Phones still have the undivided attention of most, though a few hardy souls are seen making an effort to peruse the morning papers. The young smile, grimace, swear, depending on the content on their screens.

This then is the smartphone generation, or at least a major chunk of that 468 million strong owners’ club, growing at a compounded annual growth rate of 12.9%, according to an Assocham-PwC joint study. Together, they have catapulted India to the front lines of the global telecom battle, with handset makers from across the world rushing to grab the next 400 million smartphone buyers, expected to emerge over the next three years, in what is already the world’s second-largest market.

What helps these Metro users is that signal strength in general is good across the 140 stations on the Delhi Metro network. Though, in this, the newer Bengaluru Metro, which has advanced split antenna technology to eliminate call drops in tunnels over a 300m stretch, may be ahead of the curve. The relative comfort of sealed coaches also induces a degree of stoicism. Eventually, the most stubborn of messages goes through.

As telecom meets transportation, an entirely new pattern of life has emerged, one centred around the phone. Social scientists have called the device a kind of third leg or eye for human beings, an additional limb that adds so many dimensions to our capabilities that we have almost lost the ability to function without it. Many surveys now reveal that for the millennial generation, the loss of a phone is one of the most catastrophic events in life. In one such poll last year by Tappable, a UK-based mobile app development agency, millennials said they would rather sacrifice activities like drinking, travelling and even sex than give up their phones. It even gave rise to a term, “nomophobia", the fear of being without a smartphone.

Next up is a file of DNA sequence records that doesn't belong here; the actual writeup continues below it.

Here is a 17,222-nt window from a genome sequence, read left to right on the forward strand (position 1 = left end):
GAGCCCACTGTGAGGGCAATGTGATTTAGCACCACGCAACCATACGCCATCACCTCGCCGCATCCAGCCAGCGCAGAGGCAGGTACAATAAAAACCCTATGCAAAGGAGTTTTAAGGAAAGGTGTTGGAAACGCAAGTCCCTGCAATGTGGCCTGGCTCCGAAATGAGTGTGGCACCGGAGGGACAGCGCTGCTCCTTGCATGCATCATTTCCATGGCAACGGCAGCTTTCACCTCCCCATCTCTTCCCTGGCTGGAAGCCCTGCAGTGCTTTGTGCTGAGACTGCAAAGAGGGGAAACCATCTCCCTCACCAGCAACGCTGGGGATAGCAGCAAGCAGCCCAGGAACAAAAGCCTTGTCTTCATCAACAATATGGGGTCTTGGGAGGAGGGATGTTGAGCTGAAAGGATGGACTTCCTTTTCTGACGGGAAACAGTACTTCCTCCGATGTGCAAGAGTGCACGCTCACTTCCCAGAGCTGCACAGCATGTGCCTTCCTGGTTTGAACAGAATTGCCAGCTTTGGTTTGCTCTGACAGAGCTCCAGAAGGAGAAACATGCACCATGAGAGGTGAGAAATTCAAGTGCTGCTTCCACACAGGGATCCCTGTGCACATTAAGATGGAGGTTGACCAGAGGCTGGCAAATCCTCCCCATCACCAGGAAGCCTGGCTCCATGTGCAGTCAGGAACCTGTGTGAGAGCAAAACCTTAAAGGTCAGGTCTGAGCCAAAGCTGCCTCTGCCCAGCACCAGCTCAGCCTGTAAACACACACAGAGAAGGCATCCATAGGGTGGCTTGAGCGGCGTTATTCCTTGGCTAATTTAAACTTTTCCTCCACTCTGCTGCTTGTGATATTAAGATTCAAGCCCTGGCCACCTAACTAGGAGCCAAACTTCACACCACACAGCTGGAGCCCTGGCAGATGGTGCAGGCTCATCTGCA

Almost inevitably, the British tabloid The Sun reported in June that professors at the University of the Sunshine Coast in Queensland, Australia, had seen an increasing number of young people with bony growths at the bottom of their skulls, a result of extreme cellphone usage. Lacking in any evidence, the study was debunked by serious news outlets. But it revealed how the millennial usage of smartphones had been demonized.

The fact is, the smartphone is one of the greatest technological innovations of our times. Indeed, some years ago, researchers at Vanderbilt University, US, used many of the components inside a smartphone to create bionic limbs—in particular, the Vanderbilt leg—that would give amputees a more natural gait. The scientists used much of the technology incorporated in smartphones, including powerful mobile processors and a suite of motion sensors, to power the prosthetic contraptions.

The smartphone is a culmination of great advances in several different strands of technology, and members of the smartest generation in history have effortlessly incorporated it into their lives. We should learn from them, not lampoon them for it.

Sundeep Khanna is a former executive editor of Mint

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Published: 02 Oct 2019, 03:15 PM IST